Donegal result: No 51.87% and Yes 48.13%

The only constituency in the country to vote No was also one of the last to declare a result

A No vote at the count centre in Letterkenny, Co Donegal on Saturday. Photograph: Declan Doherty

A No vote at the count centre in Letterkenny, Co Donegal on Saturday. Photograph: Declan Doherty

 

Donegal has returned a No vote in the referendum to repeal the Eighth Amendment to the Constitution.

The county was one of the last to officially declare the result of its vote after some drama at the Aura Leisure Centre in Letterkenny. There was anxiety particularly among the No campaigners about the delay in the result being announced with gardaí being forced to explain that Donegal had been told not to announce a result until the national one had been revealed at Dublin Castle.

When returning officer Geraldine O’Connor finally spoke at 6.20pm on Saturday, she revealed the total No vote in Donegal came in at 35,091 and the Yes vote numbered 32,559.

The total electorate was 118,901 making the turn-out 57.06 per cent with 189 invalid votes.

The No side had 2,532 more votes in the end than the Yes campaign.

But the number of votes between the sides in many towns and villages across the county often came down to just a few ballot papers.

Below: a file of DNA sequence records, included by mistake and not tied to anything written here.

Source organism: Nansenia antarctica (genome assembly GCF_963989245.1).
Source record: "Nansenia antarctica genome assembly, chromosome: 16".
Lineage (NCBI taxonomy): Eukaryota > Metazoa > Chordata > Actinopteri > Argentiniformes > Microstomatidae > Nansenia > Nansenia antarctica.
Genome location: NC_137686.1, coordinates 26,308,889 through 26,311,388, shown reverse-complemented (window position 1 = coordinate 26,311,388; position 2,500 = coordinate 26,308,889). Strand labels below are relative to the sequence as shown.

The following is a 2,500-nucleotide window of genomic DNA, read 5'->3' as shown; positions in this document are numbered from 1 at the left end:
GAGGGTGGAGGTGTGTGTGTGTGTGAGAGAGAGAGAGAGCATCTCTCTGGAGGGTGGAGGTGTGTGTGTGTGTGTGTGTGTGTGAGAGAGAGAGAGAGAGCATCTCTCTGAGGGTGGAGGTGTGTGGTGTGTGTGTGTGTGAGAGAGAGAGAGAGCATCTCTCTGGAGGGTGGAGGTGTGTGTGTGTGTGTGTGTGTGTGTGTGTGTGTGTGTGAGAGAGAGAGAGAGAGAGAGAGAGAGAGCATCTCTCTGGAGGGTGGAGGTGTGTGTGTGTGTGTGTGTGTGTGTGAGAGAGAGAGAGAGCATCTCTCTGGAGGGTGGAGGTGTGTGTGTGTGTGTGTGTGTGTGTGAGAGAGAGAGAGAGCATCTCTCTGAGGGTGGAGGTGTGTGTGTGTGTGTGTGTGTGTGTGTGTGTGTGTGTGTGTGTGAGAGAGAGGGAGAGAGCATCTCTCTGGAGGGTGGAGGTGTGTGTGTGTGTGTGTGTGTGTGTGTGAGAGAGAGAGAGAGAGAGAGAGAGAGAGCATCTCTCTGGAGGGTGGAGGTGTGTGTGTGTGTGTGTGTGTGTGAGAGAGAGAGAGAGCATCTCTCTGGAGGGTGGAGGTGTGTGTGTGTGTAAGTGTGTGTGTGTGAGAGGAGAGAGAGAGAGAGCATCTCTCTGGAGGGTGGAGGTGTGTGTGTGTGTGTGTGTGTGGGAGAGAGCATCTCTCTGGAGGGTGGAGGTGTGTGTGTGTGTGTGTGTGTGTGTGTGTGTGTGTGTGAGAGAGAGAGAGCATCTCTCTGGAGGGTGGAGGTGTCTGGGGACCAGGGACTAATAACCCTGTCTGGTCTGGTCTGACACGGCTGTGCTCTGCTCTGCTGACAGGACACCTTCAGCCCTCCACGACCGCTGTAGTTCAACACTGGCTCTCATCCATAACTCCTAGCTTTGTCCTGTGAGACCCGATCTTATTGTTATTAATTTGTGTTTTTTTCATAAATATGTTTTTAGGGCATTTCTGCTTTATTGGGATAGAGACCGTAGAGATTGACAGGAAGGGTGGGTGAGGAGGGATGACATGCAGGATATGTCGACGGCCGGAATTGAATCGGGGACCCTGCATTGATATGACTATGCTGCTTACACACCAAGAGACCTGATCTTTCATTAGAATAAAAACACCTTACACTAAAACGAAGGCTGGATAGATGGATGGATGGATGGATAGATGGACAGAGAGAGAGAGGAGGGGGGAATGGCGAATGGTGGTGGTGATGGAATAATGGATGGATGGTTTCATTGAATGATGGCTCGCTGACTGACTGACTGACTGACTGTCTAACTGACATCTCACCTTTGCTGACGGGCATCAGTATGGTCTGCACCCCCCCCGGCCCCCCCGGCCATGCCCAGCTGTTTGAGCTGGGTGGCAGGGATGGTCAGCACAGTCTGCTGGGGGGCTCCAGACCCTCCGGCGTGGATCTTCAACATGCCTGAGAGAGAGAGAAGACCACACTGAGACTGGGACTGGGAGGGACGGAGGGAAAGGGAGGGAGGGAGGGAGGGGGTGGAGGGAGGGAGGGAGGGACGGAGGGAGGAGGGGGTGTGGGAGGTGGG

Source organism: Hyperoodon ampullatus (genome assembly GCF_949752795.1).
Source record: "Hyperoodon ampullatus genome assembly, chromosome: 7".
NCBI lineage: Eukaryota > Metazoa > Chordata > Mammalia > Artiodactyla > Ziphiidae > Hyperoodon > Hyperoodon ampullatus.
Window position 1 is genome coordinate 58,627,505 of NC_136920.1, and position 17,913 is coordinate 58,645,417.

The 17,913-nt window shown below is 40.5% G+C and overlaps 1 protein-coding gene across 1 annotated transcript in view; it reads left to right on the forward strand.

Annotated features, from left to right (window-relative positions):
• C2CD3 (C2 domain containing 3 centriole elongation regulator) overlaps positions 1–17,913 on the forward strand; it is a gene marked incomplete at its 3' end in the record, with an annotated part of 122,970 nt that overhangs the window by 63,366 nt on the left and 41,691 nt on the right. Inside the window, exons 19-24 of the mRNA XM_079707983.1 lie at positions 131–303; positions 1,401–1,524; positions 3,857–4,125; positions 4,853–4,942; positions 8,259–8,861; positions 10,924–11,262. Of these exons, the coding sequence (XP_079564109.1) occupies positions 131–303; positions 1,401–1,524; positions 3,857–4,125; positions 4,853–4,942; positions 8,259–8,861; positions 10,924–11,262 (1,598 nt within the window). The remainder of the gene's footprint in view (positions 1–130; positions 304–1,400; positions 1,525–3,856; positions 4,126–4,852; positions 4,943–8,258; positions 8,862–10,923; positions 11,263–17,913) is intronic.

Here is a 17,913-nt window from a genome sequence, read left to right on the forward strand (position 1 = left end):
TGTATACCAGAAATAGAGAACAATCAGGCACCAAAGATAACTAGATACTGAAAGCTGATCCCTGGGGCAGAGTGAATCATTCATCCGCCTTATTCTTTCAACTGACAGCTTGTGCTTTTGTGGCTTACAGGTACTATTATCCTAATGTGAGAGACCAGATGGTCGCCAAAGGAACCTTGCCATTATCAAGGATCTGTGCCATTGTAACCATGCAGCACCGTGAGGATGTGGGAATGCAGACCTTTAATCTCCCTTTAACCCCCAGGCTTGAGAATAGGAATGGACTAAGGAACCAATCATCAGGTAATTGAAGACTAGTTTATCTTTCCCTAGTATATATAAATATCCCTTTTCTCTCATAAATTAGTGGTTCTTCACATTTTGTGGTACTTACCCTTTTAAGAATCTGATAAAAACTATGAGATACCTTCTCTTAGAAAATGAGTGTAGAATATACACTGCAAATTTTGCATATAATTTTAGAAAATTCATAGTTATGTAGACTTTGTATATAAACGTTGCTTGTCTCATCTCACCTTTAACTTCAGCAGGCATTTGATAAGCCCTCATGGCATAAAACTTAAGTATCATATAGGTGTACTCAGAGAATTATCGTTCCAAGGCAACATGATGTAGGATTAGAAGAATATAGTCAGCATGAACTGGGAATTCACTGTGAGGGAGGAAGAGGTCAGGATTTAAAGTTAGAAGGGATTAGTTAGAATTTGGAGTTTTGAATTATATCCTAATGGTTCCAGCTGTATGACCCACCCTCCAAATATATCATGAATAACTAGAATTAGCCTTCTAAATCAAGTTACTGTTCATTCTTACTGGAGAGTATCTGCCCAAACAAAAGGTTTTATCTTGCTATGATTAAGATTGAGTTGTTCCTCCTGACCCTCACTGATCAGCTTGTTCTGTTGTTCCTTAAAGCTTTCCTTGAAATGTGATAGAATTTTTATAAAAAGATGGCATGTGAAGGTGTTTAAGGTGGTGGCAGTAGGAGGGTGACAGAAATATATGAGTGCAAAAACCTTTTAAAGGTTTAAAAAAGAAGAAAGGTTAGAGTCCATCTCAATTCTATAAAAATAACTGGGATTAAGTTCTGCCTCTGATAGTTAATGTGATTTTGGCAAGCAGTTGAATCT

Throughout the day the feeling was always that the no campaign would just shade it in Donegal.

Deputy Thomas Pringle insisted earlier the yes campaign had done enough to swing the vote and predicted a result of 52.5 per cent in favour of repeal. That prediction never transpired, however.

Senator Padraig Mac Lochlainn, a strong yes campaigner, said the closeness of the vote is a huge victory for those supporting the campaign to repeal the Eighth Amendment.

He said that going into the vote he would have been happy if the yes vote in Donegal had recorded a 40 per cent vote.

He referred to the 1983 vote to put the Eighth Amendment into the constitution. “Back then Donegal voted by almost 85 per cent to put the amendment into our constitution. That is a huge swing today.”

No campaign voter Tim Jackson described it as the darkest day in Irish history. Wearing a Donegal GAA jersey, the outspoken campaigner from Ballybofey said today’s vote would be felt for generations to come.

Mr Jackson famously heckled Health Minister Simon Harris during a live press conference in the lead-up to the vote.

He said “I am glad that the people of Donegal have seen sense today and voted against killing their own children.

“But for the rest of the country to vote en masse for killing human beings for generations to come long after they are gone to me makes this the darkest day in Irish history.”